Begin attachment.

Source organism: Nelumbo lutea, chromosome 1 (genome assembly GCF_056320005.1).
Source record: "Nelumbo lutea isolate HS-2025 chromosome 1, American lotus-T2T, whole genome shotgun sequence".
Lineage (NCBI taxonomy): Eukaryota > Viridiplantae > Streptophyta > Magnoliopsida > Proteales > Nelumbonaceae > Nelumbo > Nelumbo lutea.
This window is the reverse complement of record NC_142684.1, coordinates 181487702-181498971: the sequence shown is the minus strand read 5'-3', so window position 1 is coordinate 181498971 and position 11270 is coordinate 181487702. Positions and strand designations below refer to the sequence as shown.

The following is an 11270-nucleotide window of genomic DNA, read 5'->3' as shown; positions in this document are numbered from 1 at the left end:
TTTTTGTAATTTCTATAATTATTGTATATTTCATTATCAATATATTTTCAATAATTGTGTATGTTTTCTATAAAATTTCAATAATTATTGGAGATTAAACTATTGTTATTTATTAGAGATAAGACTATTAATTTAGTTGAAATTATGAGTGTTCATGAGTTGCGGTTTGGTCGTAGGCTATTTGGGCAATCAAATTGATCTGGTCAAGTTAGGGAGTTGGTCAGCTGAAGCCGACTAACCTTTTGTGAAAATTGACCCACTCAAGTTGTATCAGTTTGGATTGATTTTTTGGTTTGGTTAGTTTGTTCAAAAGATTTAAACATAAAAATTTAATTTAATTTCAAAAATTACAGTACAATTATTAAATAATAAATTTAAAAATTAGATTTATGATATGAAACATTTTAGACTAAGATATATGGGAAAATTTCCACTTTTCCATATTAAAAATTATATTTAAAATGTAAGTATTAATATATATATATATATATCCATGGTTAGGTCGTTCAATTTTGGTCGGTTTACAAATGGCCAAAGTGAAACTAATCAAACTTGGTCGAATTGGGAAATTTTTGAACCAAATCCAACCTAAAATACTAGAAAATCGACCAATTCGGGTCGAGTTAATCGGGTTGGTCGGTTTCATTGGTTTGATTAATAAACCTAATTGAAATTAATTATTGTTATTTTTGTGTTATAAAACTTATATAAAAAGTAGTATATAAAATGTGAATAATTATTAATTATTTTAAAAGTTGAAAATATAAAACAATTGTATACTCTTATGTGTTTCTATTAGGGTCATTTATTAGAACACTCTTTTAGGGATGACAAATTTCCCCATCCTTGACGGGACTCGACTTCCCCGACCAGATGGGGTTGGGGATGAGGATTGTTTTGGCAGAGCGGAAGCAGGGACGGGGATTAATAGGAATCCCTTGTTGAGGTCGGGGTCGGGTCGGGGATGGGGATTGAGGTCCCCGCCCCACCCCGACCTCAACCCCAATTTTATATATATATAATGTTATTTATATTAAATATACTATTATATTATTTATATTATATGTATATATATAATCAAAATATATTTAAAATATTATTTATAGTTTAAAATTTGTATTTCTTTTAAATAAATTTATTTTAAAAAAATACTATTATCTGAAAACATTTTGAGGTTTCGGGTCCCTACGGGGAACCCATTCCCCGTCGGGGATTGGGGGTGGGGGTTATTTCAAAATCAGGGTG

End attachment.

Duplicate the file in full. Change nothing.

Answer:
Source organism: Nelumbo lutea, chromosome 1 (genome assembly GCF_056320005.1).
Source record: "Nelumbo lutea isolate HS-2025 chromosome 1, American lotus-T2T, whole genome shotgun sequence".
Lineage (NCBI taxonomy): Eukaryota > Viridiplantae > Streptophyta > Magnoliopsida > Proteales > Nelumbonaceae > Nelumbo > Nelumbo lutea.
This window is the reverse complement of record NC_142684.1, coordinates 181487702-181498971: the sequence shown is the minus strand read 5'-3', so window position 1 is coordinate 181498971 and position 11270 is coordinate 181487702. Positions and strand designations below refer to the sequence as shown.

The following is an 11270-nucleotide window of genomic DNA, read 5'->3' as shown; positions in this document are numbered from 1 at the left end:
TTTTTGTAATTTCTATAATTATTGTATATTTCATTATCAATATATTTTCAATAATTGTGTATGTTTTCTATAAAATTTCAATAATTATTGGAGATTAAACTATTGTTATTTATTAGAGATAAGACTATTAATTTAGTTGAAATTATGAGTGTTCATGAGTTGCGGTTTGGTCGTAGGCTATTTGGGCAATCAAATTGATCTGGTCAAGTTAGGGAGTTGGTCAGCTGAAGCCGACTAACCTTTTGTGAAAATTGACCCACTCAAGTTGTATCAGTTTGGATTGATTTTTTGGTTTGGTTAGTTTGTTCAAAAGATTTAAACATAAAAATTTAATTTAATTTCAAAAATTACAGTACAATTATTAAATAATAAATTTAAAAATTAGATTTATGATATGAAACATTTTAGACTAAGATATATGGGAAAATTTCCACTTTTCCATATTAAAAATTATATTTAAAATGTAAGTATTAATATATATATATATATATCCATGGTTAGGTCGTTCAATTTTGGTCGGTTTACAAATGGCCAAAGTGAAACTAATCAAACTTGGTCGAATTGGGAAATTTTTGAACCAAATCCAACCTAAAATACTAGAAAATCGACCAATTCGGGTCGAGTTAATCGGGTTGGTCGGTTTCATTGGTTTGATTAATAAACCTAATTGAAATTAATTATTGTTATTTTTGTGTTATAAAACTTATATAAAAAGTAGTATATAAAATGTGAATAATTATTAATTATTTTAAAAGTTGAAAATATAAAACAATTGTATACTCTTATGTGTTTCTATTAGGGTCATTTATTAGAACACTCTTTTAGGGATGACAAATTTCCCCATCCTTGACGGGACTCGACTTCCCCGACCAGATGGGGTTGGGGATGAGGATTGTTTTGGCAGAGCGGAAGCAGGGACGGGGATTAATAGGAATCCCTTGTTGAGGTCGGGGTCGGGTCGGGGATGGGGATTGAGGTCCCCGCCCCACCCCGACCTCAACCCCAATTTTATATATATATAATGTTATTTATATTAAATATACTATTATATTATTTATATTATATGTATATATATAATCAAAATATATTTAAAATATTATTTATAGTTTAAAATTTGTATTTCTTTTAAATAAATTTATTTTAAAAAAATACTATTATCTGAAAACATTTTGAGGTTTCGGGTCCCTACGGGGAACCCATTCCCCGTCGGGGATTGGGGGTGGGGGTTATTTCAAAATCAGGGTG